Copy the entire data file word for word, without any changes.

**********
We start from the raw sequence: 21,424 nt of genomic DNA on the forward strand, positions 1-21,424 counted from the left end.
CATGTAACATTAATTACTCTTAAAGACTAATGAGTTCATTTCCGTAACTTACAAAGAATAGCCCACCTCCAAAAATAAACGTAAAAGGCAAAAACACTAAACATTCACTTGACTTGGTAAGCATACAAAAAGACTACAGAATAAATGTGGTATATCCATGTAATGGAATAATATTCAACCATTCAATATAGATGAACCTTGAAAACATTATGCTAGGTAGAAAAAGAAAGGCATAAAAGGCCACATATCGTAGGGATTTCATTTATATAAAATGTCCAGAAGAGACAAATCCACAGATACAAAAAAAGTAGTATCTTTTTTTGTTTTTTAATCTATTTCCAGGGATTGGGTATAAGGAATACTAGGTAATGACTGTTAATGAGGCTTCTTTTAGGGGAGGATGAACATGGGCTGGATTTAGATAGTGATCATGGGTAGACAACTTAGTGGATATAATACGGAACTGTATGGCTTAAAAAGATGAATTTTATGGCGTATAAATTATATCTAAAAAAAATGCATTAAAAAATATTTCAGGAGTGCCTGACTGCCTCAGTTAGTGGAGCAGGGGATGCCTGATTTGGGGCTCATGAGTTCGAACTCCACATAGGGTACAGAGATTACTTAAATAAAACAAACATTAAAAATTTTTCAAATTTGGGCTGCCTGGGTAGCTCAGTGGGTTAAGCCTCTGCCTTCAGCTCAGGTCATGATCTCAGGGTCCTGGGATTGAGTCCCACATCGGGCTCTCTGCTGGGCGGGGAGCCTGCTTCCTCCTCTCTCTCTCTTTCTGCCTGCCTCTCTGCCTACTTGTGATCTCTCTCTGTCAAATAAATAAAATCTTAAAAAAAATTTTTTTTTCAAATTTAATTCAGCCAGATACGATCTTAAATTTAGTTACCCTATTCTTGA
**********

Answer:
We start from the raw sequence: 21,424 nt of genomic DNA on the forward strand, positions 1-21,424 counted from the left end.
CATGTAACATTAATTACTCTTAAAGACTAATGAGTTCATTTCCGTAACTTACAAAGAATAGCCCACCTCCAAAAATAAACGTAAAAGGCAAAAACACTAAACATTCACTTGACTTGGTAAGCATACAAAAAGACTACAGAATAAATGTGGTATATCCATGTAATGGAATAATATTCAACCATTCAATATAGATGAACCTTGAAAACATTATGCTAGGTAGAAAAAGAAAGGCATAAAAGGCCACATATCGTAGGGATTTCATTTATATAAAATGTCCAGAAGAGACAAATCCACAGATACAAAAAAAGTAGTATCTTTTTTTGTTTTTTAATCTATTTCCAGGGATTGGGTATAAGGAATACTAGGTAATGACTGTTAATGAGGCTTCTTTTAGGGGAGGATGAACATGGGCTGGATTTAGATAGTGATCATGGGTAGACAACTTAGTGGATATAATACGGAACTGTATGGCTTAAAAAGATGAATTTTATGGCGTATAAATTATATCTAAAAAAAATGCATTAAAAAATATTTCAGGAGTGCCTGACTGCCTCAGTTAGTGGAGCAGGGGATGCCTGATTTGGGGCTCATGAGTTCGAACTCCACATAGGGTACAGAGATTACTTAAATAAAACAAACATTAAAAATTTTTCAAATTTGGGCTGCCTGGGTAGCTCAGTGGGTTAAGCCTCTGCCTTCAGCTCAGGTCATGATCTCAGGGTCCTGGGATTGAGTCCCACATCGGGCTCTCTGCTGGGCGGGGAGCCTGCTTCCTCCTCTCTCTCTCTTTCTGCCTGCCTCTCTGCCTACTTGTGATCTCTCTCTGTCAAATAAATAAAATCTTAAAAAAAATTTTTTTTTCAAATTTAATTCAGCCAGATACGATCTTAAATTTAGTTACCCTATTCTTGA